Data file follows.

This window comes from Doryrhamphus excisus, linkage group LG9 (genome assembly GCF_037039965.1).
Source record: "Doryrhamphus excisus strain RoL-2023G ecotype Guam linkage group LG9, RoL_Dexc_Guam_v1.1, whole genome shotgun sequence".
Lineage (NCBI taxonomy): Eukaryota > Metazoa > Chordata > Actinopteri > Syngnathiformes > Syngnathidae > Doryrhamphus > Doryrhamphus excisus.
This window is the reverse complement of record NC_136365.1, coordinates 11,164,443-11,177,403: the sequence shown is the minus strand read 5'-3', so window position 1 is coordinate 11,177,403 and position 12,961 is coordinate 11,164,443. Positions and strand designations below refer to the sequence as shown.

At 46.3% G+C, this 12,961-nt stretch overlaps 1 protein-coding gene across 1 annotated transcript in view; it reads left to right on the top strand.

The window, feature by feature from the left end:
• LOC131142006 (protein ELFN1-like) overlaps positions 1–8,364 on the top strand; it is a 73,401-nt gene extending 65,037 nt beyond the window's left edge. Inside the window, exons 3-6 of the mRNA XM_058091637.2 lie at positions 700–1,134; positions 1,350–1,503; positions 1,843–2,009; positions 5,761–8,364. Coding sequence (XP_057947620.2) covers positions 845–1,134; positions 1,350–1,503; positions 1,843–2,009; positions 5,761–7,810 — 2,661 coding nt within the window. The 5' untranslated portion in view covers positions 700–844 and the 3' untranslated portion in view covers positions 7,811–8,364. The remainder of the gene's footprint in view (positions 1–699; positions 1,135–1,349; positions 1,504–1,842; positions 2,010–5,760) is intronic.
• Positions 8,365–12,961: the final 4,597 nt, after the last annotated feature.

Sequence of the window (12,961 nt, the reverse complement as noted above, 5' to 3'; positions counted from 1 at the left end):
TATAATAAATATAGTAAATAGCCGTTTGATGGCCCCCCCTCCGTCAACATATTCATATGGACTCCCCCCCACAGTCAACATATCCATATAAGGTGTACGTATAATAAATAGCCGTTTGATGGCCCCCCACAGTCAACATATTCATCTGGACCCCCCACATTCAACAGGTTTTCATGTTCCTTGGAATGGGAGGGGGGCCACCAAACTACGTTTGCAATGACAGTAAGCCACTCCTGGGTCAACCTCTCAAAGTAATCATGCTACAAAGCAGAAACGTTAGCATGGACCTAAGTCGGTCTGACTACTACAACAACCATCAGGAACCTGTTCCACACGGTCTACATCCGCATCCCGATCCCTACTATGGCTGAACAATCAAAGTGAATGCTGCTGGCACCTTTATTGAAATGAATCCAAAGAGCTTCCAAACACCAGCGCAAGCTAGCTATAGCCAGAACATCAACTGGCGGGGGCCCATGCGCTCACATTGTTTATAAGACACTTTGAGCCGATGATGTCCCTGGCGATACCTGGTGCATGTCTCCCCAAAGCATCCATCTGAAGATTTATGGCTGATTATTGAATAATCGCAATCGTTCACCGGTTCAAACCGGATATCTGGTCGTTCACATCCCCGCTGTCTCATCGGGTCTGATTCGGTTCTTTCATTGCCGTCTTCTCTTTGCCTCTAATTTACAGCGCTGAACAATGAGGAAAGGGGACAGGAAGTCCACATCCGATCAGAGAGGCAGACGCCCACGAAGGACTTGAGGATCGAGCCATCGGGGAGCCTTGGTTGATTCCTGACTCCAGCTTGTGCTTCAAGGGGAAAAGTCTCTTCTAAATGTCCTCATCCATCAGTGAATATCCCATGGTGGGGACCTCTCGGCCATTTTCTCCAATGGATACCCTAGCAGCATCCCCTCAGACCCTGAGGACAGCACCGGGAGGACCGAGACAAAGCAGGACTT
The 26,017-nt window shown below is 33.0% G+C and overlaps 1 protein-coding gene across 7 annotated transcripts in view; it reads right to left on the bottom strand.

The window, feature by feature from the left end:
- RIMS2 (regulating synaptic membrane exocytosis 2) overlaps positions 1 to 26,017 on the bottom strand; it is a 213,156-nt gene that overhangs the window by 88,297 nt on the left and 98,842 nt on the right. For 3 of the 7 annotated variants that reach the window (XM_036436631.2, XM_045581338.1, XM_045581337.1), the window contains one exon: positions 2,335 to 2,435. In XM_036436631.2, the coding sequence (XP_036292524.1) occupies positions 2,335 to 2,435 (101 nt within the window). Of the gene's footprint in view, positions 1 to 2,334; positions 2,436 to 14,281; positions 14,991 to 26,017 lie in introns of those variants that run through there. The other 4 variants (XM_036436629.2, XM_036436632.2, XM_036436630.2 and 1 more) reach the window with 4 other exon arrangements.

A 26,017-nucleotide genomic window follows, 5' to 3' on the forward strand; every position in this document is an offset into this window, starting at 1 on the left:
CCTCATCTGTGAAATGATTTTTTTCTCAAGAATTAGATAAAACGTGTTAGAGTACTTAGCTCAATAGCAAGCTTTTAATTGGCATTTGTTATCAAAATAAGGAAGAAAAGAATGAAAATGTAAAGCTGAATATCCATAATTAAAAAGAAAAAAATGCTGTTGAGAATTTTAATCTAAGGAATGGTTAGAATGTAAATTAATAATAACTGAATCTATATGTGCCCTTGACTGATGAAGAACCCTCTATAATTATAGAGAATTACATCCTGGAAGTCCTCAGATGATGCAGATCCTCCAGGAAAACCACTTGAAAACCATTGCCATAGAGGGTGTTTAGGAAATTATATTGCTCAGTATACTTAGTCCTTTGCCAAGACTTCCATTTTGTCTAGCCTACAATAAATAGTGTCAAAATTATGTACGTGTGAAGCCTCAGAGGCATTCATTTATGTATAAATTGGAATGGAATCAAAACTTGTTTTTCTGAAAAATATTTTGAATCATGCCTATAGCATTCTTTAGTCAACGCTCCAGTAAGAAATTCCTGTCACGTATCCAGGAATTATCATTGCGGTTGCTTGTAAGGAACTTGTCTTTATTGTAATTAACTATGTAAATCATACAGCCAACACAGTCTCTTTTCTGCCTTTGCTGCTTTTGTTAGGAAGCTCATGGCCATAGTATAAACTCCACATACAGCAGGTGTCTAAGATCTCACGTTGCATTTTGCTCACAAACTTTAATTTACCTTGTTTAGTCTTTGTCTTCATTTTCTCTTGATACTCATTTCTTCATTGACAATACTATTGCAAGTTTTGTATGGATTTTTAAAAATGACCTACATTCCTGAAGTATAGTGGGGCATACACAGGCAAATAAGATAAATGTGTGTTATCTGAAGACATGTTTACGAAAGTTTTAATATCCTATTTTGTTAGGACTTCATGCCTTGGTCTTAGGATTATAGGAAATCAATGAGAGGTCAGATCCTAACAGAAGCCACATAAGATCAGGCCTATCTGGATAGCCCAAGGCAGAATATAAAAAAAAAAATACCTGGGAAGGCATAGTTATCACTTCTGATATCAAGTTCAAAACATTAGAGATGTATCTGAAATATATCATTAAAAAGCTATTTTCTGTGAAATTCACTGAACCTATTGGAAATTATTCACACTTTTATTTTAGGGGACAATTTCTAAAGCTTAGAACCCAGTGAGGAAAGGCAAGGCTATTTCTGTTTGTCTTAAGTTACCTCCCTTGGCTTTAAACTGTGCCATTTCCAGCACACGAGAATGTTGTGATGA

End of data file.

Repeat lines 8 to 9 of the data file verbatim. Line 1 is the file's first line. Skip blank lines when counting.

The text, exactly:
• Positions 8,365–12,961: the final 4,597 nt, after the last annotated feature.

Sequence of the window (12,961 nt, the reverse complement as noted above, 5' to 3'; positions counted from 1 at the left end):